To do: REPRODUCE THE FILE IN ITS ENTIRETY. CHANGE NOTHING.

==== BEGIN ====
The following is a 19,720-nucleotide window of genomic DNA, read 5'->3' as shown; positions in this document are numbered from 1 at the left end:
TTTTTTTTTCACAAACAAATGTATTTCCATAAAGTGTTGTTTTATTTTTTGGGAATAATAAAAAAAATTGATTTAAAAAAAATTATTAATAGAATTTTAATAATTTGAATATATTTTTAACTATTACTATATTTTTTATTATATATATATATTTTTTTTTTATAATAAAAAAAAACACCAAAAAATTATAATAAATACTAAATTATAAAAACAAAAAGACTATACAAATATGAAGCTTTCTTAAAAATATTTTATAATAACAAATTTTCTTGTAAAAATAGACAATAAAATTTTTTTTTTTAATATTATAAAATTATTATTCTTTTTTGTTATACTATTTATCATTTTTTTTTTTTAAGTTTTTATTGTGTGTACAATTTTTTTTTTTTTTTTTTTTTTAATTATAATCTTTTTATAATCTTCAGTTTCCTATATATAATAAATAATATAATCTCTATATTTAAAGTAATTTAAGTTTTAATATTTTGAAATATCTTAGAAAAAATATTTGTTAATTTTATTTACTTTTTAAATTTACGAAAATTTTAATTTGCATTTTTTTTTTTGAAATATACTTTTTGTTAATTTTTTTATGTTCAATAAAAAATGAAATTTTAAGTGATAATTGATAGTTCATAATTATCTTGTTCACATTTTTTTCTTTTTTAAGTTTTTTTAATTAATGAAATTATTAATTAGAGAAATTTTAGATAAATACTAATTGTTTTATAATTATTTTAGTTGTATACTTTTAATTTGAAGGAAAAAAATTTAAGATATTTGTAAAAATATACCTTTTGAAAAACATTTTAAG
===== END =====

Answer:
The following is a 19,720-nucleotide window of genomic DNA, read 5'->3' as shown; positions in this document are numbered from 1 at the left end:
TTTTTTTTTCACAAACAAATGTATTTCCATAAAGTGTTGTTTTATTTTTTGGGAATAATAAAAAAAATTGATTTAAAAAAAATTATTAATAGAATTTTAATAATTTGAATATATTTTTAACTATTACTATATTTTTTATTATATATATATATTTTTTTTTTATAATAAAAAAAAACACCAAAAAATTATAATAAATACTAAATTATAAAAACAAAAAGACTATACAAATATGAAGCTTTCTTAAAAATATTTTATAATAACAAATTTTCTTGTAAAAATAGACAATAAAATTTTTTTTTTTAATATTATAAAATTATTATTCTTTTTTGTTATACTATTTATCATTTTTTTTTTTTAAGTTTTTATTGTGTGTACAATTTTTTTTTTTTTTTTTTTTTTAATTATAATCTTTTTATAATCTTCAGTTTCCTATATATAATAAATAATATAATCTCTATATTTAAAGTAATTTAAGTTTTAATATTTTGAAATATCTTAGAAAAAATATTTGTTAATTTTATTTACTTTTTAAATTTACGAAAATTTTAATTTGCATTTTTTTTTTTGAAATATACTTTTTGTTAATTTTTTTATGTTCAATAAAAAATGAAATTTTAAGTGATAATTGATAGTTCATAATTATCTTGTTCACATTTTTTTCTTTTTTAAGTTTTTTTAATTAATGAAATTATTAATTAGAGAAATTTTAGATAAATACTAATTGTTTTATAATTATTTTAGTTGTATACTTTTAATTTGAAGGAAAAAAATTTAAGATATTTGTAAAAATATACCTTTTGAAAAACATTTTAAG